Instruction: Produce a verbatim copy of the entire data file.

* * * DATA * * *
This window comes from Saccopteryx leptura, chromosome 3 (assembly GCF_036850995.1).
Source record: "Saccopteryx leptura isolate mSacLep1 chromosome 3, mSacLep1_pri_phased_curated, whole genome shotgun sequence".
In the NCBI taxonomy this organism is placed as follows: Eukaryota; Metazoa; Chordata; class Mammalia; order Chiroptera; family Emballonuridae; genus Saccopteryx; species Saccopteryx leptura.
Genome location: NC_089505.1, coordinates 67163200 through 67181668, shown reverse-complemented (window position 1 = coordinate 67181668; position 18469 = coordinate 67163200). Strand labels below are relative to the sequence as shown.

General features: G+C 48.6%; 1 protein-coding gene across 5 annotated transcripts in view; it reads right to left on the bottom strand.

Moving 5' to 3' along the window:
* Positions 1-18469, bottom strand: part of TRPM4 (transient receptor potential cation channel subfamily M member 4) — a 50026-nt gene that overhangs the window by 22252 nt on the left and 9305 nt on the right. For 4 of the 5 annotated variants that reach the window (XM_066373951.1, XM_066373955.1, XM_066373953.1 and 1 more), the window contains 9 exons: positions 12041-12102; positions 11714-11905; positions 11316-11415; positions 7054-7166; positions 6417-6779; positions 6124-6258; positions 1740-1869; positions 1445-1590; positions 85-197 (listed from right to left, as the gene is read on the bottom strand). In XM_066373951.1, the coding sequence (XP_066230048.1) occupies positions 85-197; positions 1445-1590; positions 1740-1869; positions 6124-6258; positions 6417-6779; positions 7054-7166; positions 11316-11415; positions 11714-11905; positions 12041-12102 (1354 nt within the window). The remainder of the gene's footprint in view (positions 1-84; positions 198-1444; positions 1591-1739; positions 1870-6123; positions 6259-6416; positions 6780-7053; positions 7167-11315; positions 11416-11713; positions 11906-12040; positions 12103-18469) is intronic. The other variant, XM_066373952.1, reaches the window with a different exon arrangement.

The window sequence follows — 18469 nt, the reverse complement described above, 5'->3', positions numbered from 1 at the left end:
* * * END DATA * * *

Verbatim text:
This window comes from Saccopteryx leptura, chromosome 3 (assembly GCF_036850995.1).
Source record: "Saccopteryx leptura isolate mSacLep1 chromosome 3, mSacLep1_pri_phased_curated, whole genome shotgun sequence".
In the NCBI taxonomy this organism is placed as follows: Eukaryota; Metazoa; Chordata; class Mammalia; order Chiroptera; family Emballonuridae; genus Saccopteryx; species Saccopteryx leptura.
Genome location: NC_089505.1, coordinates 67163200 through 67181668, shown reverse-complemented (window position 1 = coordinate 67181668; position 18469 = coordinate 67163200). Strand labels below are relative to the sequence as shown.

General features: G+C 48.6%; 1 protein-coding gene across 5 annotated transcripts in view; it reads right to left on the bottom strand.

Moving 5' to 3' along the window:
* Positions 1-18469, bottom strand: part of TRPM4 (transient receptor potential cation channel subfamily M member 4) — a 50026-nt gene that overhangs the window by 22252 nt on the left and 9305 nt on the right. For 4 of the 5 annotated variants that reach the window (XM_066373951.1, XM_066373955.1, XM_066373953.1 and 1 more), the window contains 9 exons: positions 12041-12102; positions 11714-11905; positions 11316-11415; positions 7054-7166; positions 6417-6779; positions 6124-6258; positions 1740-1869; positions 1445-1590; positions 85-197 (listed from right to left, as the gene is read on the bottom strand). In XM_066373951.1, the coding sequence (XP_066230048.1) occupies positions 85-197; positions 1445-1590; positions 1740-1869; positions 6124-6258; positions 6417-6779; positions 7054-7166; positions 11316-11415; positions 11714-11905; positions 12041-12102 (1354 nt within the window). The remainder of the gene's footprint in view (positions 1-84; positions 198-1444; positions 1591-1739; positions 1870-6123; positions 6259-6416; positions 6780-7053; positions 7167-11315; positions 11416-11713; positions 11906-12040; positions 12103-18469) is intronic. The other variant, XM_066373952.1, reaches the window with a different exon arrangement.

The window sequence follows — 18469 nt, the reverse complement described above, 5'->3', positions numbered from 1 at the left end: